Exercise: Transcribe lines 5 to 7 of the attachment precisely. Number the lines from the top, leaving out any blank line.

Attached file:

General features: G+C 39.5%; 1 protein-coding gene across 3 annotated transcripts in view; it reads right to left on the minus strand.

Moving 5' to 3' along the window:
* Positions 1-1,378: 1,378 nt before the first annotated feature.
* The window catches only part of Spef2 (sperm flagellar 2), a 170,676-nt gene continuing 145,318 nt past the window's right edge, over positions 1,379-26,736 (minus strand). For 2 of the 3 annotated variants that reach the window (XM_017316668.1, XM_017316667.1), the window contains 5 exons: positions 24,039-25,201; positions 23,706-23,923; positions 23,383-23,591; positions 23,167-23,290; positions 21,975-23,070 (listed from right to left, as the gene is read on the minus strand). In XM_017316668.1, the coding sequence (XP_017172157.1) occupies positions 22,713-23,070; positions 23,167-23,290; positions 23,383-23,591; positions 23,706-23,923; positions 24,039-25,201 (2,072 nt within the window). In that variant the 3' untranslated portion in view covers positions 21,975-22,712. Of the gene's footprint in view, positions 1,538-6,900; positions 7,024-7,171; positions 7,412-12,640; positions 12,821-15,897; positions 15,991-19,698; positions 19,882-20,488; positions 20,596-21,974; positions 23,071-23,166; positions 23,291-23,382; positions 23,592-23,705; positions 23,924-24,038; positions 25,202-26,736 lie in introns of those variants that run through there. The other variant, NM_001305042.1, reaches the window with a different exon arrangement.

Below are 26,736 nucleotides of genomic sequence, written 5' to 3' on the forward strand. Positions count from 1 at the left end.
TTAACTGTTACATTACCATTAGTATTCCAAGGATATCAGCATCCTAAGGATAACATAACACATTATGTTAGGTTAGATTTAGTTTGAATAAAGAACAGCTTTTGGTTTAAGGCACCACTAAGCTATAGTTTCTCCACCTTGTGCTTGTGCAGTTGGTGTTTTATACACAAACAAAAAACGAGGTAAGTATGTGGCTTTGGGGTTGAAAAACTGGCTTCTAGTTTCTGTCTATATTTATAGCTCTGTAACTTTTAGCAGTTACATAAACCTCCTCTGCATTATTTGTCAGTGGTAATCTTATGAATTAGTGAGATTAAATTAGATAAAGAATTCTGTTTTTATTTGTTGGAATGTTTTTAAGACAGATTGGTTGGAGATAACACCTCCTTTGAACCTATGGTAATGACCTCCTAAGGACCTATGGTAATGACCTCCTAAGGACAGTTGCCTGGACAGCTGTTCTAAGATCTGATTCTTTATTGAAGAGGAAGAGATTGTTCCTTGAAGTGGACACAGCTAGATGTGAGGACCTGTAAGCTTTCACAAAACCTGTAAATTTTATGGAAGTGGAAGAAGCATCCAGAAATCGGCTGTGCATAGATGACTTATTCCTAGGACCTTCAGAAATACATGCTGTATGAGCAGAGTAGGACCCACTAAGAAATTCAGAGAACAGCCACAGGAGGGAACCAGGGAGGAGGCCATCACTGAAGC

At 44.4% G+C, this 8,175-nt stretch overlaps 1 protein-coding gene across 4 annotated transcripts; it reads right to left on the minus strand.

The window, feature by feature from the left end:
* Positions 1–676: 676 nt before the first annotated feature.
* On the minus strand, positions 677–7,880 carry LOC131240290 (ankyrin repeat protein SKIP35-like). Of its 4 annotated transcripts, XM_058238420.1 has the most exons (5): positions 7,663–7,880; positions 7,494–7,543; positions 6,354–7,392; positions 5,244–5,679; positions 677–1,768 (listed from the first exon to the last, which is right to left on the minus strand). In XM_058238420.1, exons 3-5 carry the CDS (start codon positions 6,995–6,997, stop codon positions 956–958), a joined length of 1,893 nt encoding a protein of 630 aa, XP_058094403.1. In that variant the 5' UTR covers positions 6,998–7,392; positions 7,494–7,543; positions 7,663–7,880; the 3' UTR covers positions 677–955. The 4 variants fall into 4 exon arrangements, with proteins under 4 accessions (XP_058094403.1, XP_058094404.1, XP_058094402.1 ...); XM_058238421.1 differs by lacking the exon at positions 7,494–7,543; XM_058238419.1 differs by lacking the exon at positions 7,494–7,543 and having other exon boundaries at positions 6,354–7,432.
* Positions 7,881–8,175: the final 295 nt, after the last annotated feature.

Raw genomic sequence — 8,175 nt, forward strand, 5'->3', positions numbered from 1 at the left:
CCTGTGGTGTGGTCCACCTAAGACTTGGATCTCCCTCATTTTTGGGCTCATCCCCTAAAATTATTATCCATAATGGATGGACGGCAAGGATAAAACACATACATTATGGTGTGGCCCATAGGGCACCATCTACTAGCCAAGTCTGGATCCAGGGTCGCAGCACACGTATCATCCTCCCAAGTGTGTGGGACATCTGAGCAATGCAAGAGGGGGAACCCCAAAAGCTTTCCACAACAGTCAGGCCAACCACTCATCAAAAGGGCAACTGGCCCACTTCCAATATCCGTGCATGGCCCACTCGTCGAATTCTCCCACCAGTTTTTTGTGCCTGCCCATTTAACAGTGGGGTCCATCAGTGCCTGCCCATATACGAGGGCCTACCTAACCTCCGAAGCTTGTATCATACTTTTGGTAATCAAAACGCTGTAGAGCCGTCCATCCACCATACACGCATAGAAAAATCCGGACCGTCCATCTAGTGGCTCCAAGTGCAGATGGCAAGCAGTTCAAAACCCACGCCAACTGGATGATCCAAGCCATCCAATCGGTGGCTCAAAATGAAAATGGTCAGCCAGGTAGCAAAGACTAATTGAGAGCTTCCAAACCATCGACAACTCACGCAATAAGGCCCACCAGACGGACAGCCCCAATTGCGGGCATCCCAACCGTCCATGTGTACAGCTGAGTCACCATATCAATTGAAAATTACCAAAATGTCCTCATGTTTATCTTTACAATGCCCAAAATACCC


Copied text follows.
Below are 26,736 nucleotides of genomic sequence, written 5' to 3' on the forward strand. Positions count from 1 at the left end.
TTAACTGTTACATTACCATTAGTATTCCAAGGATATCAGCATCCTAAGGATAACATAACACATTATGTTAGGTTAGATTTAGTTTGAATAAAGAACAGCTTTTGGTTTAAGGCACCACTAAGCTATAGTTTCTCCACCTTGTGCTTGTGCAGTTGGTGTTTTATACACAAACAAAAAACGAGGTAAGTATGTGGCTTTGGGGTTGAAAAACTGGCTTCTAGTTTCTGTCTATATTTATAGCTCTGTAACTTTTAGCAGTTACATAAACCTCCTCTGCATTATTTGTCAGTGGTAATCTTATGAATTAGTGAGATTAAATTAGATAAAGAATTCTGTTTTTATTTGTTGGAATGTTTTTAAGACAGATTGGTTGGAGATAACACCTCCTTTGAACCTATGGTAATGACCTCCTAAGGACCTATGGTAATGACCTCCTAAGGACAGTTGCCTGGACAGCTGTTCTAAGATCTGATTCTTTATTGAAGAGGAAGAGATTGTTCCTTGAAGTGGACACAGCTAGATGTGAGGACCTGTAAGCTTTCACAAAACCTGTAAATTTTATGGAAGTGGAAGAAGCATCCAGAAATCGGCTGTGCATAGATGACTTATTCCTAGGACCTTCAGAAATACATGCTGTATGAGCAGAGTAGGACCCACTAAGAAATTCAGAGAACAGCCACAGGAGGGAACCAGGGAGGAGGCCATCACTGAAGC

At 44.4% G+C, this 8,175-nt stretch overlaps 1 protein-coding gene across 4 annotated transcripts; it reads right to left on the minus strand.